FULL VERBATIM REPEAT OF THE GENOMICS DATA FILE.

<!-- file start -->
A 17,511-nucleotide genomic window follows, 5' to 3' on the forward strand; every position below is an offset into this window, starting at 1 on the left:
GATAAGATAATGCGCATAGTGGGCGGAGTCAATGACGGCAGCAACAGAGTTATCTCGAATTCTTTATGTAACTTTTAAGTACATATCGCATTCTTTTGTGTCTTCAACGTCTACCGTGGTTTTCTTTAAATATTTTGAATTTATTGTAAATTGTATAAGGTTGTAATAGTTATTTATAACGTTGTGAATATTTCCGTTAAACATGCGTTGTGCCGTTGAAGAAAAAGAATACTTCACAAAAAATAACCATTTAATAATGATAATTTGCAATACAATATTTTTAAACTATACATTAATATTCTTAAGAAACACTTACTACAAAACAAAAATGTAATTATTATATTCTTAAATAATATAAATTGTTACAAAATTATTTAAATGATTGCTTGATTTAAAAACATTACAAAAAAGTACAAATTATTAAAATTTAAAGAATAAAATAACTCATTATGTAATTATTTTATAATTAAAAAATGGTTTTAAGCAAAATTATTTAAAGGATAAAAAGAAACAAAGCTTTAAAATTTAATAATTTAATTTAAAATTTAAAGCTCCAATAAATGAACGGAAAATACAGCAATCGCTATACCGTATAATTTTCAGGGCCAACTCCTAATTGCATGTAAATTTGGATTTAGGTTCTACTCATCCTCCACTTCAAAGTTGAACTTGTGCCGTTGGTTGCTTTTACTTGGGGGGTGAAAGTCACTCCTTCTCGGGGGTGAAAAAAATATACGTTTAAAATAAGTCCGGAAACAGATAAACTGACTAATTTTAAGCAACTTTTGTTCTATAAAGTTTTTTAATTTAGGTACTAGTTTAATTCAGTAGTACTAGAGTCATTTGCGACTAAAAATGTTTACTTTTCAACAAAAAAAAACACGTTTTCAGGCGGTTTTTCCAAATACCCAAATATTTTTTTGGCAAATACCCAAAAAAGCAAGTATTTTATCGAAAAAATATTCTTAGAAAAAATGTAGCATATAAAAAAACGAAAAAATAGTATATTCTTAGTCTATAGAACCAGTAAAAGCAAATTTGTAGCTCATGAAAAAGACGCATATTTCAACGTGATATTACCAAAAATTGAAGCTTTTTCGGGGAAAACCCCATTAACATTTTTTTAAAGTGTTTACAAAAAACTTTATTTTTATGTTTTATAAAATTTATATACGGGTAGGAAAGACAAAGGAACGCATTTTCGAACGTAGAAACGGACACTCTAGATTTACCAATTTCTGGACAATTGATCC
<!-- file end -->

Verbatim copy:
A 17,511-nucleotide genomic window follows, 5' to 3' on the forward strand; every position below is an offset into this window, starting at 1 on the left:
GATAAGATAATGCGCATAGTGGGCGGAGTCAATGACGGCAGCAACAGAGTTATCTCGAATTCTTTATGTAACTTTTAAGTACATATCGCATTCTTTTGTGTCTTCAACGTCTACCGTGGTTTTCTTTAAATATTTTGAATTTATTGTAAATTGTATAAGGTTGTAATAGTTATTTATAACGTTGTGAATATTTCCGTTAAACATGCGTTGTGCCGTTGAAGAAAAAGAATACTTCACAAAAAATAACCATTTAATAATGATAATTTGCAATACAATATTTTTAAACTATACATTAATATTCTTAAGAAACACTTACTACAAAACAAAAATGTAATTATTATATTCTTAAATAATATAAATTGTTACAAAATTATTTAAATGATTGCTTGATTTAAAAACATTACAAAAAAGTACAAATTATTAAAATTTAAAGAATAAAATAACTCATTATGTAATTATTTTATAATTAAAAAATGGTTTTAAGCAAAATTATTTAAAGGATAAAAAGAAACAAAGCTTTAAAATTTAATAATTTAATTTAAAATTTAAAGCTCCAATAAATGAACGGAAAATACAGCAATCGCTATACCGTATAATTTTCAGGGCCAACTCCTAATTGCATGTAAATTTGGATTTAGGTTCTACTCATCCTCCACTTCAAAGTTGAACTTGTGCCGTTGGTTGCTTTTACTTGGGGGGTGAAAGTCACTCCTTCTCGGGGGTGAAAAAAATATACGTTTAAAATAAGTCCGGAAACAGATAAACTGACTAATTTTAAGCAACTTTTGTTCTATAAAGTTTTTTAATTTAGGTACTAGTTTAATTCAGTAGTACTAGAGTCATTTGCGACTAAAAATGTTTACTTTTCAACAAAAAAAAACACGTTTTCAGGCGGTTTTTCCAAATACCCAAATATTTTTTTGGCAAATACCCAAAAAAGCAAGTATTTTATCGAAAAAATATTCTTAGAAAAAATGTAGCATATAAAAAAACGAAAAAATAGTATATTCTTAGTCTATAGAACCAGTAAAAGCAAATTTGTAGCTCATGAAAAAGACGCATATTTCAACGTGATATTACCAAAAATTGAAGCTTTTTCGGGGAAAACCCCATTAACATTTTTTTAAAGTGTTTACAAAAAACTTTATTTTTATGTTTTATAAAATTTATATACGGGTAGGAAAGACAAAGGAACGCATTTTCGAACGTAGAAACGGACACTCTAGATTTACCAATTTCTGGACAATTGATCC